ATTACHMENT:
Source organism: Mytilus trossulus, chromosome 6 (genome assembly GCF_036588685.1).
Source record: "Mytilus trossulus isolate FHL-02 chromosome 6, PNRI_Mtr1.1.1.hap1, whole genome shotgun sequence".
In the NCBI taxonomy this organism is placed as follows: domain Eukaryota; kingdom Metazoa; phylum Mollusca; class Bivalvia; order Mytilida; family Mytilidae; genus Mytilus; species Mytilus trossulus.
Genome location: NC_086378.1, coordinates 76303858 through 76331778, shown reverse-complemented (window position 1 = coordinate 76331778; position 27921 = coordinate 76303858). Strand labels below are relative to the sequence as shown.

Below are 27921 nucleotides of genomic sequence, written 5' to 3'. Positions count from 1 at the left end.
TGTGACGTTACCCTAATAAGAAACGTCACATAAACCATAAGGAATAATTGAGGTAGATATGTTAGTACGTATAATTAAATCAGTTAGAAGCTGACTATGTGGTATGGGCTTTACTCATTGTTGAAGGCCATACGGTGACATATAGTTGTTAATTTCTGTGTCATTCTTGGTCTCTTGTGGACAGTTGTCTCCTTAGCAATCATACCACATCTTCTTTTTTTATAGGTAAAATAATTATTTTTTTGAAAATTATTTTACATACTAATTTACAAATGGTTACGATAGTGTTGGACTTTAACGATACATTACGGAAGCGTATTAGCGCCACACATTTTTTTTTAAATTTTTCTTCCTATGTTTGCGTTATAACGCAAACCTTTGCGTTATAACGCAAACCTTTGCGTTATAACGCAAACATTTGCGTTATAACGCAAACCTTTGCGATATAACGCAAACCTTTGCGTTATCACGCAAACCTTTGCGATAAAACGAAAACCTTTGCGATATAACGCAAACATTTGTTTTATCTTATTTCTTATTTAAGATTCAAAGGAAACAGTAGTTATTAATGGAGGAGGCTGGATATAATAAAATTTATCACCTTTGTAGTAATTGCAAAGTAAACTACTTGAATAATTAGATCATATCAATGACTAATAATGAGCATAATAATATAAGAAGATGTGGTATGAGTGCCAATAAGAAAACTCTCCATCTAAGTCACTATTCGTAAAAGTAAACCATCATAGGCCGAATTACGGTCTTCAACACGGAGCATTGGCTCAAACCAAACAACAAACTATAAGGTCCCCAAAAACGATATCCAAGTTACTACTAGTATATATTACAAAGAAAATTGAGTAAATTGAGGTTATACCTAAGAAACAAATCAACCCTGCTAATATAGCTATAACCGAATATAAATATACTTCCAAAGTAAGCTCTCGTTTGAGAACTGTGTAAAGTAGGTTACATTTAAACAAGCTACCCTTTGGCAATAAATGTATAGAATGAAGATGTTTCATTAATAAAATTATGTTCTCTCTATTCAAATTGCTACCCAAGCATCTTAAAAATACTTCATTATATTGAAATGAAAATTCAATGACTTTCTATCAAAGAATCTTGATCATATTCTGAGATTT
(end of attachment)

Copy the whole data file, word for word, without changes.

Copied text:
Source organism: Mytilus trossulus, chromosome 6 (genome assembly GCF_036588685.1).
Source record: "Mytilus trossulus isolate FHL-02 chromosome 6, PNRI_Mtr1.1.1.hap1, whole genome shotgun sequence".
In the NCBI taxonomy this organism is placed as follows: domain Eukaryota; kingdom Metazoa; phylum Mollusca; class Bivalvia; order Mytilida; family Mytilidae; genus Mytilus; species Mytilus trossulus.
Genome location: NC_086378.1, coordinates 76303858 through 76331778, shown reverse-complemented (window position 1 = coordinate 76331778; position 27921 = coordinate 76303858). Strand labels below are relative to the sequence as shown.

Below are 27921 nucleotides of genomic sequence, written 5' to 3'. Positions count from 1 at the left end.
TGTGACGTTACCCTAATAAGAAACGTCACATAAACCATAAGGAATAATTGAGGTAGATATGTTAGTACGTATAATTAAATCAGTTAGAAGCTGACTATGTGGTATGGGCTTTACTCATTGTTGAAGGCCATACGGTGACATATAGTTGTTAATTTCTGTGTCATTCTTGGTCTCTTGTGGACAGTTGTCTCCTTAGCAATCATACCACATCTTCTTTTTTTATAGGTAAAATAATTATTTTTTTGAAAATTATTTTACATACTAATTTACAAATGGTTACGATAGTGTTGGACTTTAACGATACATTACGGAAGCGTATTAGCGCCACACATTTTTTTTTAAATTTTTCTTCCTATGTTTGCGTTATAACGCAAACCTTTGCGTTATAACGCAAACCTTTGCGTTATAACGCAAACATTTGCGTTATAACGCAAACCTTTGCGATATAACGCAAACCTTTGCGTTATCACGCAAACCTTTGCGATAAAACGAAAACCTTTGCGATATAACGCAAACATTTGTTTTATCTTATTTCTTATTTAAGATTCAAAGGAAACAGTAGTTATTAATGGAGGAGGCTGGATATAATAAAATTTATCACCTTTGTAGTAATTGCAAAGTAAACTACTTGAATAATTAGATCATATCAATGACTAATAATGAGCATAATAATATAAGAAGATGTGGTATGAGTGCCAATAAGAAAACTCTCCATCTAAGTCACTATTCGTAAAAGTAAACCATCATAGGCCGAATTACGGTCTTCAACACGGAGCATTGGCTCAAACCAAACAACAAACTATAAGGTCCCCAAAAACGATATCCAAGTTACTACTAGTATATATTACAAAGAAAATTGAGTAAATTGAGGTTATACCTAAGAAACAAATCAACCCTGCTAATATAGCTATAACCGAATATAAATATACTTCCAAAGTAAGCTCTCGTTTGAGAACTGTGTAAAGTAGGTTACATTTAAACAAGCTACCCTTTGGCAATAAATGTATAGAATGAAGATGTTTCATTAATAAAATTATGTTCTCTCTATTCAAATTGCTACCCAAGCATCTTAAAAATACTTCATTATATTGAAATGAAAATTCAATGACTTTCTATCAAAGAATCTTGATCATATTCTGAGATTT